Between the lines it also shows the extent to which the Saudi dictatorship depends on the US’s need for Middle Eastern allies, for ensuring its own continuation — in other words, there is no genuine friendship here, only mutual needs relating to positions of power. That is not new; it has always been the case in international relations. Whatever the impression created by ostensibly pious leaders of states may be as far as their personal religious commitments (and the implications of these regarding justice, righteousness and so on) may be, in the end it is all about power.

In an interview Assange has indicated that his organisation is intent upon exposing only those organisations (governments, among others) that are “abusive”, not “open” and “honest” where they should be, instead of which they cover up duplicitous and “abusive” dealings. It seems as if he is suggesting that governments should practice completely “open” communication, instead of secrecy, in relation to the public. What would such communication be like, and how would it differ from what commonly passes for inter-governmental communication?

Jürgen Habermas — the philosopher of communication — sheds light on this with his distinction between two types of communication, or what he calls “strategic action” as opposed to “communicative action”. The first kind covers, from a discourse-theoretical perspective, informational actions and exchanges which are disingenuous, in other words, which covertly advance the interests embedded in the discourse, or those of the speaker-subject of this discourse, at the cost of the receiver(s) or listener(s) in question.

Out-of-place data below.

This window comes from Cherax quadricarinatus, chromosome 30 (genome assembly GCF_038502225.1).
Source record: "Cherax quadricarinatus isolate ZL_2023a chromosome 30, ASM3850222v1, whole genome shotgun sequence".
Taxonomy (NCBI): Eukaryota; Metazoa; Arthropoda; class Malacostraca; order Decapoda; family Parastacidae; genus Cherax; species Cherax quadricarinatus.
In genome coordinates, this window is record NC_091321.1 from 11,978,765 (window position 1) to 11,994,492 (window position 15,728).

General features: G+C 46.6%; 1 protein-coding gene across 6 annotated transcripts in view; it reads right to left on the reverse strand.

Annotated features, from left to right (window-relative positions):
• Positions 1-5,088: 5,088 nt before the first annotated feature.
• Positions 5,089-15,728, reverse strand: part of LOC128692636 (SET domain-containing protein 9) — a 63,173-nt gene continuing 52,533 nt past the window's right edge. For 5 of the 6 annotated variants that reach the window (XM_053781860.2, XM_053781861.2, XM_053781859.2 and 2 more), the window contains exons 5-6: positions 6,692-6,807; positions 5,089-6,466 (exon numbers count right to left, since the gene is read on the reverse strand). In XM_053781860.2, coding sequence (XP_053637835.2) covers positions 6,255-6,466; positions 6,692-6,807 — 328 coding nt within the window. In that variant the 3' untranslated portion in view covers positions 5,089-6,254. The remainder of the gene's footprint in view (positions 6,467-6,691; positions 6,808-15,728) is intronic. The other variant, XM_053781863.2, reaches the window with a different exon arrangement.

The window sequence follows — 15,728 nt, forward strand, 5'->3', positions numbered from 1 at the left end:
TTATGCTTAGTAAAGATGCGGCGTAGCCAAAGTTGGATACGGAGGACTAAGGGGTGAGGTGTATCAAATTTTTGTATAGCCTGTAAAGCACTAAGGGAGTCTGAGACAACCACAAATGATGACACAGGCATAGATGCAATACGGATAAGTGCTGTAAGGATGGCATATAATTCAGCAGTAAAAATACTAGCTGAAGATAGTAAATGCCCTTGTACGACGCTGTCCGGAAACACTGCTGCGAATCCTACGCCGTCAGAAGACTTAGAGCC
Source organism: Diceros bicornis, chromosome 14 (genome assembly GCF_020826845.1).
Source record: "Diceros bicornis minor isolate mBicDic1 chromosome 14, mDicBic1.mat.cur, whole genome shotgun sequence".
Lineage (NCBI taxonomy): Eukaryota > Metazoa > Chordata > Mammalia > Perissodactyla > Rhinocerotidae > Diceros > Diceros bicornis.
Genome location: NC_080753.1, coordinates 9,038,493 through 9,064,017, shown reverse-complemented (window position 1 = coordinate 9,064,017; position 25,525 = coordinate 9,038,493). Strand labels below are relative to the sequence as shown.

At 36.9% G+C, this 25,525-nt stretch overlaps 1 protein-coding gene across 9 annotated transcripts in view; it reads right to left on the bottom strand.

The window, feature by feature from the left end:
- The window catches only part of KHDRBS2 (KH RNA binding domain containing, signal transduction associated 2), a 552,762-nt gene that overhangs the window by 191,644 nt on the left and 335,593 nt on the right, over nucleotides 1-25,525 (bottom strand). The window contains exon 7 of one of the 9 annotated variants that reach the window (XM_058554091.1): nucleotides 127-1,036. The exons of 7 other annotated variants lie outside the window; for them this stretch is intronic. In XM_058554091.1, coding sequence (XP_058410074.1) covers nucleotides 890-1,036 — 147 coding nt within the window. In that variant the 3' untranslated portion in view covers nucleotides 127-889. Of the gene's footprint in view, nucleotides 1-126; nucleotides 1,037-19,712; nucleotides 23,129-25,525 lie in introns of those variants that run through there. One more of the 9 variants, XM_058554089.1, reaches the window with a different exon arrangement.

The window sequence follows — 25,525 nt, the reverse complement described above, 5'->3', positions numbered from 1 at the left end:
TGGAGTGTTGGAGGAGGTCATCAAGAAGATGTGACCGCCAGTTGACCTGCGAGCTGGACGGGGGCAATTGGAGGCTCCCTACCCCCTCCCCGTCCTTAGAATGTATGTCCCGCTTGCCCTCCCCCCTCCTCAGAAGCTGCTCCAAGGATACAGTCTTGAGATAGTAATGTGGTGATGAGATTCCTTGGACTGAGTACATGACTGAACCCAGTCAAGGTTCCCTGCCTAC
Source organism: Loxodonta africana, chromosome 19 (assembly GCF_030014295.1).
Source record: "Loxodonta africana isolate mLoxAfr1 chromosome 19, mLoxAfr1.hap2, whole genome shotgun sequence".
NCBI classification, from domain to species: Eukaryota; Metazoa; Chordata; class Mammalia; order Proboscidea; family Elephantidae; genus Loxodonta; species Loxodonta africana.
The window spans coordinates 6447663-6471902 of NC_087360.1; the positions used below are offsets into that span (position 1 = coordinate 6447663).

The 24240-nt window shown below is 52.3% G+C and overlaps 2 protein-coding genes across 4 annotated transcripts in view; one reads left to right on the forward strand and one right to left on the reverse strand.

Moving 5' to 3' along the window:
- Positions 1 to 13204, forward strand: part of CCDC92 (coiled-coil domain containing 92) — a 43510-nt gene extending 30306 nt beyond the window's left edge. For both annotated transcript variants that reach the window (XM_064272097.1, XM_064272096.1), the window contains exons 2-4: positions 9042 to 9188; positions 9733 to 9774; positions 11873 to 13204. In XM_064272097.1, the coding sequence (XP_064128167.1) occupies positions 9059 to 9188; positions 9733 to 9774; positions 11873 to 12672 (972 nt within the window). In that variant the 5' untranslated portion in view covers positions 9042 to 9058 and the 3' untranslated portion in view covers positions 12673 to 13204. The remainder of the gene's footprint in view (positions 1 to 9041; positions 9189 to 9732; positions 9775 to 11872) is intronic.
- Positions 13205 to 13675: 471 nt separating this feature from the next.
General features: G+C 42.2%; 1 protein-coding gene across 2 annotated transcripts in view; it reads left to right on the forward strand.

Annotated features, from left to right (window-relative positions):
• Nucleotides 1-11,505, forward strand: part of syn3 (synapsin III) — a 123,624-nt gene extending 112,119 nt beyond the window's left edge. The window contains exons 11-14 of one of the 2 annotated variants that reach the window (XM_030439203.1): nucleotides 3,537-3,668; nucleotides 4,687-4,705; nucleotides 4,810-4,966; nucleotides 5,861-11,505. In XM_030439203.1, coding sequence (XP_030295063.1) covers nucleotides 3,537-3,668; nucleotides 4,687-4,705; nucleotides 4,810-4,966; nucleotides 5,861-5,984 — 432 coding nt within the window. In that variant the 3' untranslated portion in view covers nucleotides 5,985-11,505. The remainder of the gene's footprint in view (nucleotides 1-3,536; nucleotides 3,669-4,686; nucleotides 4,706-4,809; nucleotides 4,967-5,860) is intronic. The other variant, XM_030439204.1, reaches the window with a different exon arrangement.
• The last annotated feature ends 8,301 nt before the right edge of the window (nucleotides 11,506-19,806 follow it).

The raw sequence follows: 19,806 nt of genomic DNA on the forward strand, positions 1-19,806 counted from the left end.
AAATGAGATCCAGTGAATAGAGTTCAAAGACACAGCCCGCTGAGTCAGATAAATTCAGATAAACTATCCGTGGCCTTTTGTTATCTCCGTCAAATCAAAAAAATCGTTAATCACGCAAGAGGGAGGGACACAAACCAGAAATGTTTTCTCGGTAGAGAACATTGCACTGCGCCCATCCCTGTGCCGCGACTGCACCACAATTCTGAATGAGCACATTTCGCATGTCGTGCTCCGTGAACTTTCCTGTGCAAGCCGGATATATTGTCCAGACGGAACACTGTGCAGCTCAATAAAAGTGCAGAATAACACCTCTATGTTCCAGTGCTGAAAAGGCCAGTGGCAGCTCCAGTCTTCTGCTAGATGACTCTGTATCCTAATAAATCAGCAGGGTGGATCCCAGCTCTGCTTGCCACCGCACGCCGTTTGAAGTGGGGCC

Where such “strategic action” is concerned, there is therefore a tension, if not a contradiction, between what is stated at the overt level, and what is covered up by this — for example, when a company’s management informs employees that they are given the opportunity to be paid out for a certain category of leave that they have accumulated, which, if accepted, entails losing the leave in question, but receiving a corresponding amount in cash. On the face of it, it is the employees that benefit, but closer inspection reveals that it is a clever accounting move to save the company money in future, when retiring employees would have had to be paid out much more than at the time of the offer. In everyday relations between people, “strategic action” happens all the time, of course: when a husband tells his wife and children that there is no money for a holiday this year, it may be the case, but unbeknown to them, the (withheld) reason may be that he is saving up the holiday money for that luxury sedan he wants, to be seen as successfully competing with his colleagues at work, or his wealthier brother.